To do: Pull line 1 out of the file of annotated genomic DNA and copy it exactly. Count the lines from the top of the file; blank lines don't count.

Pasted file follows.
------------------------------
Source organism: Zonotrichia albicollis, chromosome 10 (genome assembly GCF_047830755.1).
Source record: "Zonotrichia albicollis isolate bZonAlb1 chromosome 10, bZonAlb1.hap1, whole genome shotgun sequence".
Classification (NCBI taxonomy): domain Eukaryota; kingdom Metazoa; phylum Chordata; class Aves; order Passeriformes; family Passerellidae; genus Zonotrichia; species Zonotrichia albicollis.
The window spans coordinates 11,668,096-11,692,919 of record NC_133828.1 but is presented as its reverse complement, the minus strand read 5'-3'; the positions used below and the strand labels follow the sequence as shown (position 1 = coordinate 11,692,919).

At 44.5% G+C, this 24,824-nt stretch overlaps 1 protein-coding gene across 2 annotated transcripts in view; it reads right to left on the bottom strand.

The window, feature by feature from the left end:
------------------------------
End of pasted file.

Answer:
Source organism: Zonotrichia albicollis, chromosome 10 (genome assembly GCF_047830755.1).